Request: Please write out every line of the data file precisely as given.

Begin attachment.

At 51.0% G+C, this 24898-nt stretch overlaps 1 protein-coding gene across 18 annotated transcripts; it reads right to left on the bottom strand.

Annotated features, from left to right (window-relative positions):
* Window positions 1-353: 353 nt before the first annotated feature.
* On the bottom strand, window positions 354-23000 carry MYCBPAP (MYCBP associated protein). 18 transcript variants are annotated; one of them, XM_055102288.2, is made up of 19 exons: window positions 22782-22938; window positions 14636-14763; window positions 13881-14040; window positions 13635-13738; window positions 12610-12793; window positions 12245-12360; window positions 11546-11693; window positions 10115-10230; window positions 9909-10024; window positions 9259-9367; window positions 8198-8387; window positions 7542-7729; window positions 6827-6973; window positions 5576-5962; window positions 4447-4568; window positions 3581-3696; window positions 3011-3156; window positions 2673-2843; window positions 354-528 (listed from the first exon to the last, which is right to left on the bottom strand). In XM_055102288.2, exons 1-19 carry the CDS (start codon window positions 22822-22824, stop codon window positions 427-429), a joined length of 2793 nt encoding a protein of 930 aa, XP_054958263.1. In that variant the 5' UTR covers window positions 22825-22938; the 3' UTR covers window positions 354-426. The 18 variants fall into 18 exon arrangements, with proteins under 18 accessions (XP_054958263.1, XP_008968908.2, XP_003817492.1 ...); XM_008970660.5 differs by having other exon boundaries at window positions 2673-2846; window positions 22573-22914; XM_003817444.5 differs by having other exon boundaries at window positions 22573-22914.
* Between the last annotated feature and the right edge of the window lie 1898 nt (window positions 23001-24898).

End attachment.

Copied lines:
At 51.0% G+C, this 24898-nt stretch overlaps 1 protein-coding gene across 18 annotated transcripts; it reads right to left on the bottom strand.

Annotated features, from left to right (window-relative positions):
* Window positions 1-353: 353 nt before the first annotated feature.
* On the bottom strand, window positions 354-23000 carry MYCBPAP (MYCBP associated protein). 18 transcript variants are annotated; one of them, XM_055102288.2, is made up of 19 exons: window positions 22782-22938; window positions 14636-14763; window positions 13881-14040; window positions 13635-13738; window positions 12610-12793; window positions 12245-12360; window positions 11546-11693; window positions 10115-10230; window positions 9909-10024; window positions 9259-9367; window positions 8198-8387; window positions 7542-7729; window positions 6827-6973; window positions 5576-5962; window positions 4447-4568; window positions 3581-3696; window positions 3011-3156; window positions 2673-2843; window positions 354-528 (listed from the first exon to the last, which is right to left on the bottom strand). In XM_055102288.2, exons 1-19 carry the CDS (start codon window positions 22822-22824, stop codon window positions 427-429), a joined length of 2793 nt encoding a protein of 930 aa, XP_054958263.1. In that variant the 5' UTR covers window positions 22825-22938; the 3' UTR covers window positions 354-426. The 18 variants fall into 18 exon arrangements, with proteins under 18 accessions (XP_054958263.1, XP_008968908.2, XP_003817492.1 ...); XM_008970660.5 differs by having other exon boundaries at window positions 2673-2846; window positions 22573-22914; XM_003817444.5 differs by having other exon boundaries at window positions 22573-22914.
* Between the last annotated feature and the right edge of the window lie 1898 nt (window positions 23001-24898).